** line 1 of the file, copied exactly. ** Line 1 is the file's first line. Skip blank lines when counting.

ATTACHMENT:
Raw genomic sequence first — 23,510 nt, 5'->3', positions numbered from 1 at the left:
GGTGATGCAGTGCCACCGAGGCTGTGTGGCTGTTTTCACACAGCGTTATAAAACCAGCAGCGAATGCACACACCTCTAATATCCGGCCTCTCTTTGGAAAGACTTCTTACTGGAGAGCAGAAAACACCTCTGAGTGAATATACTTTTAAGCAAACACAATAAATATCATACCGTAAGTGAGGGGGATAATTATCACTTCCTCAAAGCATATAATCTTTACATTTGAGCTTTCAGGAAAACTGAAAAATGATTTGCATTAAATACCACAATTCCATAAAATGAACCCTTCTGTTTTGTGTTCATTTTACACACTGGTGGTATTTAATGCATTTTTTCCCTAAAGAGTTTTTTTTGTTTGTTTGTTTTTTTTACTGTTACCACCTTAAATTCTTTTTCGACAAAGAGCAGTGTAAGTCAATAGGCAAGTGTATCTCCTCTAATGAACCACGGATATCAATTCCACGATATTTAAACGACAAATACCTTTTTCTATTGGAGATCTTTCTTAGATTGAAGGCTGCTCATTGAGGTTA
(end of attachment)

Raw genomic sequence first — 23,510 nt, 5'->3', positions numbered from 1 at the left: